But the tone of these rulings was new.  In the earlier rulings, it simply applied the 2012 text without comment. This time it is not silent. Yes, the constitution is in effect. But the SCC seems—well, unhappy.  Its attitude sometimes comes off as institutional modesty (what are we judges supposed to do in the face of the will of the voters?), sometimes as resignation (the 2012 constitution is there; what can we do about it?), and sometimes as barely muffled outrage (this constitution is like something the cat dragged in: ugly and mangled, but something we have to deal with.)

2. The law by which the Maglis al-Shura law was elected is unconstitutional.  But because the current Maglis was specifically named by the 2012 constitution as having legislative authority in the absence of the Maglis al-Nuwwab (the lower house of parliament), it is protected—or at least gets a stay of execution until the first meeting of the Maglis al-Nuwwab after which its protection expires and the judgment against its constitutional legitimacy can be carried out.  

This ruling has frustrated people as contradictory. Perhaps I've been working on this too long. It makes sense to me.

The implications of this:

  • One of the first things the Maglis al-Nuwwab will have to do is write a new Maglis al-Shura election law.  Egypt's transition goes on and on.  And that will have to be submitted to the SCC which may then find fault with it… and so on.  It’s quite likely Egyptians will be trudging back to the polls until late 2014 before all their constitutional structures are in place.
  • The early speculation that the SCC was explicitly saying that the Maglis al-Shura could no longer legislate is just plain wrong.  
  • In fact, just the opposite: there seems to be a clear if implicit endorsement of the claim that the Maglis al-Shura DOES have the authority to pass laws. (There is a separate argument about whether the Maglis al-Shura can set its own agenda or only discuss laws submitted to it by authorized bodies. The tenor but not the text of the ruling seems to point against restricting the Maglis al-Shura's legislative role).

3. The Constituent Assembly law was unconstitutional. But so what?  The legal effect will be to allow legal challenges to proceed against a body that doesn't exist anymore.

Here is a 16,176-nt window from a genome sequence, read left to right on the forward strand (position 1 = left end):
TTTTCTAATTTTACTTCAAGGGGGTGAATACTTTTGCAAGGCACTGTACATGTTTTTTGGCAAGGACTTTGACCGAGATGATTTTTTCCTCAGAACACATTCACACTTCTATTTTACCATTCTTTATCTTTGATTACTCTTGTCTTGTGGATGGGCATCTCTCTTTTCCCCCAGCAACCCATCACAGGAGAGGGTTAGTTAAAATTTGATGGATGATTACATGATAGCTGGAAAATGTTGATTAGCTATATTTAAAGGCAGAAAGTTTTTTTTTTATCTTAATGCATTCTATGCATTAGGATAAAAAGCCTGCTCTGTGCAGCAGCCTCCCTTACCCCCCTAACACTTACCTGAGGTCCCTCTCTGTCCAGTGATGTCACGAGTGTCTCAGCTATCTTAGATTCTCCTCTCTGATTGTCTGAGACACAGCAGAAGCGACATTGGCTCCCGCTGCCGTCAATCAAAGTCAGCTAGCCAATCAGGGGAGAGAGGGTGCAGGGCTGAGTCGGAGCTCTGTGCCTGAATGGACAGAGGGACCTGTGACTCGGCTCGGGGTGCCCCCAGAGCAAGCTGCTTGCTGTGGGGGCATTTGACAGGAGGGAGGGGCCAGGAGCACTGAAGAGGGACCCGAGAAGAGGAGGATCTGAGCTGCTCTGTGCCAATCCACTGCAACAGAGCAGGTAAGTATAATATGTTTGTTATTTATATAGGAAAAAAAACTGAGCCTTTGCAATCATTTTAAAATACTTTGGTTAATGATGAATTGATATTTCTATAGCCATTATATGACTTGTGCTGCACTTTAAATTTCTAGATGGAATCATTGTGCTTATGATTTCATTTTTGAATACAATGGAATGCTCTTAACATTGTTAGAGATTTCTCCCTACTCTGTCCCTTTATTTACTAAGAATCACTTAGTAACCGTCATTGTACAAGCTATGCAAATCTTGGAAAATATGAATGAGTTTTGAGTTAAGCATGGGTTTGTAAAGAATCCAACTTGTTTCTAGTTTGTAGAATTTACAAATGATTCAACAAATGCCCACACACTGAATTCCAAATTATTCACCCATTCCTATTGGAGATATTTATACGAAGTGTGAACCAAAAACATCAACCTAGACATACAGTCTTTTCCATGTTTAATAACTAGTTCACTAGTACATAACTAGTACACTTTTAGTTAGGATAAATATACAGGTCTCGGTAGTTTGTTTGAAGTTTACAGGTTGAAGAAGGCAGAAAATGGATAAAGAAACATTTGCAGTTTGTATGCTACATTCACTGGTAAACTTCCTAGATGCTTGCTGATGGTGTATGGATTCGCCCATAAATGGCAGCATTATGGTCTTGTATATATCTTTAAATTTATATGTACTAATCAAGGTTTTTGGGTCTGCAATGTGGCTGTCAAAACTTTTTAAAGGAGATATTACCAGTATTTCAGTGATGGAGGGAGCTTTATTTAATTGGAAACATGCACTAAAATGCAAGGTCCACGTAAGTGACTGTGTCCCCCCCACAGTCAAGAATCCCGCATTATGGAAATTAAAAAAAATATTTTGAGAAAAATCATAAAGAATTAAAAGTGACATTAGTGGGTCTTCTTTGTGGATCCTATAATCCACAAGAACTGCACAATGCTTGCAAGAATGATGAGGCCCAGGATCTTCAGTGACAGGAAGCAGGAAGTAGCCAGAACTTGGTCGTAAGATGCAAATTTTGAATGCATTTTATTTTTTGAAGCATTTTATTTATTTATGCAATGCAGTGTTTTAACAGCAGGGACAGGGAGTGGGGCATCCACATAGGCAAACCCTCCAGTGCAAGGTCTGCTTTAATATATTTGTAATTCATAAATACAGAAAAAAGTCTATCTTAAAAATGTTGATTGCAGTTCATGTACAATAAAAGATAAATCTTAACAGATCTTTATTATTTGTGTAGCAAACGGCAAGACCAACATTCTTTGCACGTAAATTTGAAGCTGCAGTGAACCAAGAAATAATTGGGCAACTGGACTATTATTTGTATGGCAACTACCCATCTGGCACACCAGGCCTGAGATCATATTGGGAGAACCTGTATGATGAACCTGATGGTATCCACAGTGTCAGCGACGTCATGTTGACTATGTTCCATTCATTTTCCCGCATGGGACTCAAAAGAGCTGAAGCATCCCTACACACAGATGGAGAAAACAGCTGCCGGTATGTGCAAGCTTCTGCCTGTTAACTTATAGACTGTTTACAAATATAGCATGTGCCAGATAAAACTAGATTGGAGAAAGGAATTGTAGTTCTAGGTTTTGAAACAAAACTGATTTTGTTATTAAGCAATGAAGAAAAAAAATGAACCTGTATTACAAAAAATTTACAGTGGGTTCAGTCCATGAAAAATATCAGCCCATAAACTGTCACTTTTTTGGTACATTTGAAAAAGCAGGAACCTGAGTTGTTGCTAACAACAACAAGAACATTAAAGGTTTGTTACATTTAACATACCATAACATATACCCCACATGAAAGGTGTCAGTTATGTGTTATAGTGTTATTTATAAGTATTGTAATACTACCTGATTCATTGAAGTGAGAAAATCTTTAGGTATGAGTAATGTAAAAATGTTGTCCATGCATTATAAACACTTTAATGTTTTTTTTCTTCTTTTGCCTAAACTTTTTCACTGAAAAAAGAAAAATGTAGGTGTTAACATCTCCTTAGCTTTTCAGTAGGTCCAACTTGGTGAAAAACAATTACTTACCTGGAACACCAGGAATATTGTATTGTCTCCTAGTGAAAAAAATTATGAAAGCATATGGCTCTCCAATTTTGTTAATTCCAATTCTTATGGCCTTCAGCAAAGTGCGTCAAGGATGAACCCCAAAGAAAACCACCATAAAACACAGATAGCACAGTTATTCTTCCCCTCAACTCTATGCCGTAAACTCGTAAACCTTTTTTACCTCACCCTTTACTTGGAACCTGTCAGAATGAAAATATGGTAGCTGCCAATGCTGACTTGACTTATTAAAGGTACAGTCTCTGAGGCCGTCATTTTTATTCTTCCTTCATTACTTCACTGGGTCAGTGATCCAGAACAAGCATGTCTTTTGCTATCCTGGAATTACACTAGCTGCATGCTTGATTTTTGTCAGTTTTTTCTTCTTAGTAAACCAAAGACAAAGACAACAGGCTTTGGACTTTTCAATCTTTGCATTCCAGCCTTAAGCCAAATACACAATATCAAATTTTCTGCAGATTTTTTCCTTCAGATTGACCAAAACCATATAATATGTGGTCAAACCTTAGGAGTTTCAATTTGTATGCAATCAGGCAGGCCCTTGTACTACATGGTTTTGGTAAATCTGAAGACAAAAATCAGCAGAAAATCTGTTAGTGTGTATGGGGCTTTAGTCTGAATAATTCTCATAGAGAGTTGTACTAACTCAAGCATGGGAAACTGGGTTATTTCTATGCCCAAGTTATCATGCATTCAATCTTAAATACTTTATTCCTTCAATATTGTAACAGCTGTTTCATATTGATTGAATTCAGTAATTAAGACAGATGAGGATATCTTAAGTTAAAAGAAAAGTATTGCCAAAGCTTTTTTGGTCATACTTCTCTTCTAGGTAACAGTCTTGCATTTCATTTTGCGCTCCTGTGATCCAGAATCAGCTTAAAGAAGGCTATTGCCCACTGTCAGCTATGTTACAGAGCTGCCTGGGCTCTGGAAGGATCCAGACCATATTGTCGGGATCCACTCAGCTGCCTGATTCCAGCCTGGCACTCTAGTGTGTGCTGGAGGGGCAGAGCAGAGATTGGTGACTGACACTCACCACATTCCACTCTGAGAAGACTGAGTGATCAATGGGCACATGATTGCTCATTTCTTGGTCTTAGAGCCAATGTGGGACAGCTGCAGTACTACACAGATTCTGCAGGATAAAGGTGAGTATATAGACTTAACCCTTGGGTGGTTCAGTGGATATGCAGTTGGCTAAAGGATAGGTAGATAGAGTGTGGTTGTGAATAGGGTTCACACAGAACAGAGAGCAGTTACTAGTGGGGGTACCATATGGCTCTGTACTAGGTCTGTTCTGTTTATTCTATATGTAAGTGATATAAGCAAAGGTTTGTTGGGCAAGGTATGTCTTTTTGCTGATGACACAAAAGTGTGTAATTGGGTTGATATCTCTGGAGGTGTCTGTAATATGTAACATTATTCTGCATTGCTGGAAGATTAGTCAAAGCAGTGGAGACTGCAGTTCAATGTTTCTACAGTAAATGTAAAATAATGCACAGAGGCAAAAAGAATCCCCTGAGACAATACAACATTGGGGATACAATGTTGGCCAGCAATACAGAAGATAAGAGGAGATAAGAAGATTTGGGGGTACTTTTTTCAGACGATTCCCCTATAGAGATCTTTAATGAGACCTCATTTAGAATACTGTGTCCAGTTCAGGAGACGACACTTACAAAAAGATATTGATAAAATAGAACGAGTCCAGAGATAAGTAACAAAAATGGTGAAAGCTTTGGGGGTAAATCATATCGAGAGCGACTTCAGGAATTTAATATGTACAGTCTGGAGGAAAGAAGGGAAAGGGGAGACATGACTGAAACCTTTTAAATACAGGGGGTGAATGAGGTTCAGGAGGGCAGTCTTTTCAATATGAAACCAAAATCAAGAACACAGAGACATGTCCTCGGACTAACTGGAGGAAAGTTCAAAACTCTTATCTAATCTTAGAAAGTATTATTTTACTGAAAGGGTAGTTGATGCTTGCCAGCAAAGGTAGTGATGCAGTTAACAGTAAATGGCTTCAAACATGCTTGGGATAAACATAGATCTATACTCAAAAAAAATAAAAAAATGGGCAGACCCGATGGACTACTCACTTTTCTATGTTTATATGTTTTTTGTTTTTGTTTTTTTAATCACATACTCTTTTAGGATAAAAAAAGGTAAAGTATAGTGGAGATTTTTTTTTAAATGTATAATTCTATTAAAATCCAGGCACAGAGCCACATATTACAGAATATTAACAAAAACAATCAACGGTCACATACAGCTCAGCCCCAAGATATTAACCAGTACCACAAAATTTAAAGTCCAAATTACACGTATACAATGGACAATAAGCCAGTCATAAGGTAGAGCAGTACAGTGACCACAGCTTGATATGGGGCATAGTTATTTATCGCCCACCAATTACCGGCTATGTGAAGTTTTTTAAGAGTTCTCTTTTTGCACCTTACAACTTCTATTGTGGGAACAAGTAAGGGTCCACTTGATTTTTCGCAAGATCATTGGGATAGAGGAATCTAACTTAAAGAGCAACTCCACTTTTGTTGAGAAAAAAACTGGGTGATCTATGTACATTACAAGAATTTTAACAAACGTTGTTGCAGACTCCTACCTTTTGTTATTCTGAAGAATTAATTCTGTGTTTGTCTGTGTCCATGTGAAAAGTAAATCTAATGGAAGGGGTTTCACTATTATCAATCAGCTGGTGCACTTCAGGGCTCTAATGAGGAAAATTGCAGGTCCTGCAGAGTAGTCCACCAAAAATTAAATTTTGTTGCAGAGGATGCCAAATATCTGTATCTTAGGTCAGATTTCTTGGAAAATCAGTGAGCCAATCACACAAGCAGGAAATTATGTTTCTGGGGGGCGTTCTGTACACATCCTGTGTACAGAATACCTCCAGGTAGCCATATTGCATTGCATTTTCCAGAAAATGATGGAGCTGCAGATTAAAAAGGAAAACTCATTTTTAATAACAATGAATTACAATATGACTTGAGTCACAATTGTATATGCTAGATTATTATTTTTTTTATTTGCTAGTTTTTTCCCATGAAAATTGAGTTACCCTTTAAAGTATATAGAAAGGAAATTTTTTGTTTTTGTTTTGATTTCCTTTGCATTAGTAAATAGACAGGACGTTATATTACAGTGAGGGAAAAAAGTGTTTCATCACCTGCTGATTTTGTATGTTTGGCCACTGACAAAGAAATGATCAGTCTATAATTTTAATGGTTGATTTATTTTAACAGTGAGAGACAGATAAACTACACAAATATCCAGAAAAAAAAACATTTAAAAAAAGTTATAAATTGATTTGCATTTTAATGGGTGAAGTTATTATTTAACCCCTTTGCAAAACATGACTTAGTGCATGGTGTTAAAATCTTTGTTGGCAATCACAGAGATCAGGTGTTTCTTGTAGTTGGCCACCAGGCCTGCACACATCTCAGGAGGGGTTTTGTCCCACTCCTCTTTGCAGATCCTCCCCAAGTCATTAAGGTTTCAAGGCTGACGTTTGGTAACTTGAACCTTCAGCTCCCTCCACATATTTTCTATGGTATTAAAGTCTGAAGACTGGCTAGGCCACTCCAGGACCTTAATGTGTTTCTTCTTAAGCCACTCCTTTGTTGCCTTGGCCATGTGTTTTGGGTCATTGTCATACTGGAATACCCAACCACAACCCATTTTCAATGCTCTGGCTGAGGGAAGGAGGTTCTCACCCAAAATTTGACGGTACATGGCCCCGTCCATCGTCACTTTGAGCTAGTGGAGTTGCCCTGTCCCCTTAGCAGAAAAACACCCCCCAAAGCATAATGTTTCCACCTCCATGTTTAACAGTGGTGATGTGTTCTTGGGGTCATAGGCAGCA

That much is clear. But  now things get complicated, though with no real effect on the bottom line. The law struck down was written after the Constituent Assembly was elected. So striking down the law would not have dissolved the Assembly even if the Assembly were still there. It would have just tossed the matter back to the administrative court to consider the challenge to the Assembly. The reasoning of the ruling  is that the law unconstitutionally tried to immunize the Constituent Assembly from the Courts.  So again, all this ruling does is allow the administrative courts to consider the cases against the Assembly. Given point number 1 above, I don't think that will lead anywhere.  

But the SCC also took a swipe by seeming to endorse the reasoning by which the administrative court dissolved the first Constituent Assembly and may have dissolved the second had it been able. The legal objection was that the Assembly contained elected parliamentarians. Not only does the SCC accept this, the way the court states the objection suggests that the fact that Assembly no longer contained sitting parliamentarians after the parliament was dissolved (and the Maglis al-Shura members offered their resignation) would have made no difference. In other words, the Assembly would have been a goner had any court been able to rule in time. The SCC endorses the argument (a bit of a stretch, I think) that the constitutional declaration's silence on allowing MPs to be in the CA *required* that the CA exclude them.